In the Swim of Things

A strange urge came over me today. I didn’t give into it, because I didn’t quite trust it. It just didn’t make sense: Me, feeling like I wanted to swim? Where’d that come from?

Maybe seeing that picture at the top of the blog every day when I post has something to do with it. If you didn’t know, that shot—snapped by my buddy Dan Brekke—is of the start of the 2008 Ironman Coeur d’Alene. That was a hell of a moment, but it wasn’t quite as terrifying as I thought it might be even a week earlier. I had been dreading the swim all through my training and with the loud online yammering about icebergs in the lake (or something like that), I had begun to think failing to make it through the swim was a small but real possibility.

Most of that fear, however, melted away on the Friday before the race, when the swim course was open for practice. Weirdly, the buoys—set in a rectangular shape that we would go around twice—didn’t extend as far out in the water as I thought they would. Peering out on a sunny morning, I even asked someone if that was really the course. “Are there, like, more buoys that need to go out there?” The guy next to me chuckled and said, “Nope, that’s it. But you can go farther if you want.”

I did one loop—half the swim—that morning. The water was cold but not crazy cold. I recall Millerton Lake in the Sierra Foothills, where I did my first triathlon ever in April 2002, being worse—but then again, maybe I’ve just become fatter (and furrier) since then, giving me better insulation. I did the practice loop in about 45 minutes, felt pretty fresh afterward and suddenly realized that I could pretty easily turn in a swim around 90 minutes. Now, that doesn’t win you any awards. It’s actually quite slow. But for a race that would likely stretch well past 12 hours, I could live with being in the 30th percentile.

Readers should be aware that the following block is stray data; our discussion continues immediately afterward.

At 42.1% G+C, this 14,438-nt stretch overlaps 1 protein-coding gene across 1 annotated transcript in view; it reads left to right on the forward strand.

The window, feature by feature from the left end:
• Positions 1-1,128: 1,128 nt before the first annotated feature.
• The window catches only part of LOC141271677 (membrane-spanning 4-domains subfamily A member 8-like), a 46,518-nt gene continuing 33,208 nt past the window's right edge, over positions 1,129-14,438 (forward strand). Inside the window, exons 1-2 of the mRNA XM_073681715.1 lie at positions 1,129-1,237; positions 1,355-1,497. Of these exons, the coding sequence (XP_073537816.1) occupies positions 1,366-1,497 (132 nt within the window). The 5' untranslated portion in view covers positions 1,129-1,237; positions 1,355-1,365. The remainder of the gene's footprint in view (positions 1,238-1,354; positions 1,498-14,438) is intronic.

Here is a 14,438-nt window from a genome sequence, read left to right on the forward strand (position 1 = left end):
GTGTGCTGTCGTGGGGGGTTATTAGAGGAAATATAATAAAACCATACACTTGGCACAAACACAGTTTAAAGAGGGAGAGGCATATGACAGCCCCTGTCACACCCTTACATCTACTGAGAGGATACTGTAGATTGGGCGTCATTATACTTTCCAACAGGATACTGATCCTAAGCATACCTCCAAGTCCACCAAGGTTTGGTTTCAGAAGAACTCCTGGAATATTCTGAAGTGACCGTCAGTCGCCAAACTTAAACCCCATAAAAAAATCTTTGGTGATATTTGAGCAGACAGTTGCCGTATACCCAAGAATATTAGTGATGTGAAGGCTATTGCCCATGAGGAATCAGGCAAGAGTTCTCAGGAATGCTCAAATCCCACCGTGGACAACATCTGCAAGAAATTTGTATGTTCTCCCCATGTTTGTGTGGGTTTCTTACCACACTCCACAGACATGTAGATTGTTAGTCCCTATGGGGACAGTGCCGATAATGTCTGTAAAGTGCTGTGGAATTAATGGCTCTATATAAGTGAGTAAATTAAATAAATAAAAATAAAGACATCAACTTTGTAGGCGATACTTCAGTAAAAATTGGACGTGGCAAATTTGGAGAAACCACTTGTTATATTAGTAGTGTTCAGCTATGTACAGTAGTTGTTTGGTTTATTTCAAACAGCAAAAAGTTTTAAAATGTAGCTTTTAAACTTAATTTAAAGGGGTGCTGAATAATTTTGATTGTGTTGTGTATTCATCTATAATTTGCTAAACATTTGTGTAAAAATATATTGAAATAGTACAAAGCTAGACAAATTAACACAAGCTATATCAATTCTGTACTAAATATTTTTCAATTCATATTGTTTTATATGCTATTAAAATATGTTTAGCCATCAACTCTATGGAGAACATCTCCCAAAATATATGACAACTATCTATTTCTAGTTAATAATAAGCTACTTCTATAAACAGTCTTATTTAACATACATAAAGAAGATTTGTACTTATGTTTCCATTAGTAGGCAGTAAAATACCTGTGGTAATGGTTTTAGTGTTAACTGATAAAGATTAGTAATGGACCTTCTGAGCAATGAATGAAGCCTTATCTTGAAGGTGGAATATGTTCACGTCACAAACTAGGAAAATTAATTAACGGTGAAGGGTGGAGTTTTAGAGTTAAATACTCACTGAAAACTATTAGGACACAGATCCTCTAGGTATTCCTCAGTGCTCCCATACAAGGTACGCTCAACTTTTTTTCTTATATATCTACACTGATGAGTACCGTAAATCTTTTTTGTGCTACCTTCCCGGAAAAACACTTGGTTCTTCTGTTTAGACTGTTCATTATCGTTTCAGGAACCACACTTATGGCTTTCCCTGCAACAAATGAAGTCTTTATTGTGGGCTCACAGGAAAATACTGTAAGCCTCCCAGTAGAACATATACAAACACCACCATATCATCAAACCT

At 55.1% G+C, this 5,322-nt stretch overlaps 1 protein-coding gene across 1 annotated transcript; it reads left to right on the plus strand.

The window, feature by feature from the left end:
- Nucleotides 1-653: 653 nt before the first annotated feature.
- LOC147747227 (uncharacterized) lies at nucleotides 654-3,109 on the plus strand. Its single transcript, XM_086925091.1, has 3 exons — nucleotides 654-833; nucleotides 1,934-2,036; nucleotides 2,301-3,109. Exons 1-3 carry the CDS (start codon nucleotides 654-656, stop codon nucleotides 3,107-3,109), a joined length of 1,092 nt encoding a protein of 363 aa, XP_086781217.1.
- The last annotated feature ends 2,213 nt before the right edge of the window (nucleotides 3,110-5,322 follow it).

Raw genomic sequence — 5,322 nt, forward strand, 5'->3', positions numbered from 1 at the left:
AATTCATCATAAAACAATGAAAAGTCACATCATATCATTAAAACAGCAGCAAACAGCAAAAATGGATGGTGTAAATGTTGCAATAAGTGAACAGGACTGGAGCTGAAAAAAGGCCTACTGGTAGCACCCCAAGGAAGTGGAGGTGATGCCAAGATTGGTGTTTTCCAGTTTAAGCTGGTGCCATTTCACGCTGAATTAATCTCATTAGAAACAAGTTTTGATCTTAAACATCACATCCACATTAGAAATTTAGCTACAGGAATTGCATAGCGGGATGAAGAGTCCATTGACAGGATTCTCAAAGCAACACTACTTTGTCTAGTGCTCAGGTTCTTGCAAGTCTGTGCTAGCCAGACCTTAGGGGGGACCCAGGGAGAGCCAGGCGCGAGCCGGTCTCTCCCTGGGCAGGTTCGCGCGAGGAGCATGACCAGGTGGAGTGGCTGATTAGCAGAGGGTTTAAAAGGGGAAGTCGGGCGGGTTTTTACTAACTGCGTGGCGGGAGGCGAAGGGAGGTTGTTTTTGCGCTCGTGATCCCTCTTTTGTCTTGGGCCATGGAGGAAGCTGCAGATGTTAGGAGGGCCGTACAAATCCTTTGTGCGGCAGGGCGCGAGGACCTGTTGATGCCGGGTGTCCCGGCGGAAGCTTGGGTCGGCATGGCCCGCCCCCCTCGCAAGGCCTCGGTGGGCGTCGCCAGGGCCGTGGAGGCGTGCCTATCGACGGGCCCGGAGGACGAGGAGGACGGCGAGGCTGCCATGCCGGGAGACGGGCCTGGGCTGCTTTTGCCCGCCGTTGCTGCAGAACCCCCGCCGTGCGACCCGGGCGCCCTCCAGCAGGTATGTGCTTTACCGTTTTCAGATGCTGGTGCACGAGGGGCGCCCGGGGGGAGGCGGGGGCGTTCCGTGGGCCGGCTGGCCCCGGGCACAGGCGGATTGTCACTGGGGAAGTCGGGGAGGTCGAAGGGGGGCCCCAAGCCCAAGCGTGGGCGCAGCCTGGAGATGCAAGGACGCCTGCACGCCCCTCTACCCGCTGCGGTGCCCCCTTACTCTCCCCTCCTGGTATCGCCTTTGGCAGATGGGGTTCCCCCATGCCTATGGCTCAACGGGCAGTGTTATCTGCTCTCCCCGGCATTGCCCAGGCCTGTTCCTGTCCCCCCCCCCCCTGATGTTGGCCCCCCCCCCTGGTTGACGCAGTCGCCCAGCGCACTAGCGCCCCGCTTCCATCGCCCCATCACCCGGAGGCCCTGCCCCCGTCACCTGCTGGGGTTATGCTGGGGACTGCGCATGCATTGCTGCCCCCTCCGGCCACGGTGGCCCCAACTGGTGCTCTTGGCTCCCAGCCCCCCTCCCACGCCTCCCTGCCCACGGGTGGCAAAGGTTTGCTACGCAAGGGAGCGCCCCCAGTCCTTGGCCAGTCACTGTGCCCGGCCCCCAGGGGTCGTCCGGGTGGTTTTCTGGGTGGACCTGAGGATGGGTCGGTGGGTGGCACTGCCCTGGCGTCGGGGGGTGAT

And that’s pretty much the way it turned out. I swam a 1:27, which put me 134th out of 205 in my race division (males 45-49), and I certainly didn’t kill myself to do it. I did wrench my neck somehow, and that would bother me on the bike, but my heart rate and my general attitude were A-OK heading into T1. I couldn’t have asked for more than that.

So for a long time after the race I looked at that swim as mostly successful. It didn’t blow my race, I thought, and for a crappy swimmer, that’s about all you can hope for, right?

Except, recently I’ve been reading other Coeur d’Alene race reports, many of them by people who finished in 13, 14 even 15 hours. In other words, worthy athletes, Ironman finishers all, but folks I’m quite a bit faster than. But almost all of them did the swim faster than me. Huh, thought I; wonder if I’ve been setting the swim bar a little low.

Last year I waited until March to begin swimming, because I don't like schlepping to the pool; I don't like the way the pool gives me a stuffy nose; I'm a lousy swimmer; and getting better at swimming is hard. Classic avoidance.

Now, maybe that urge to swim is my brain telling me that if I get it going in January, I might be able to shave, I don’t know, three or four minutes off my time. In a sense, that’s meaningless; it’s not going to get me a Kona slot. But, of course, nothing will. That’s not why I’m racing 2009 IMCDA. I’m racing because I enjoy the training and I want to figure out a way to finish in 11:59:59 or better. Three or four minutes? Might make all the difference.

So swimming starts in January this time around and even more importantly, I get some coaching. More on that as we continue through Six Months to Coeur d’Alene.

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